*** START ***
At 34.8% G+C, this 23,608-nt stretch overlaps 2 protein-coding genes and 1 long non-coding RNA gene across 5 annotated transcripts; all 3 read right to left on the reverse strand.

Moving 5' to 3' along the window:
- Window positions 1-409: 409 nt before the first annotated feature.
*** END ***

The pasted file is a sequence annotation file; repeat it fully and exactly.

At 34.8% G+C, this 23,608-nt stretch overlaps 2 protein-coding genes and 1 long non-coding RNA gene across 5 annotated transcripts; all 3 read right to left on the reverse strand.

Moving 5' to 3' along the window:
- Window positions 1-409: 409 nt before the first annotated feature.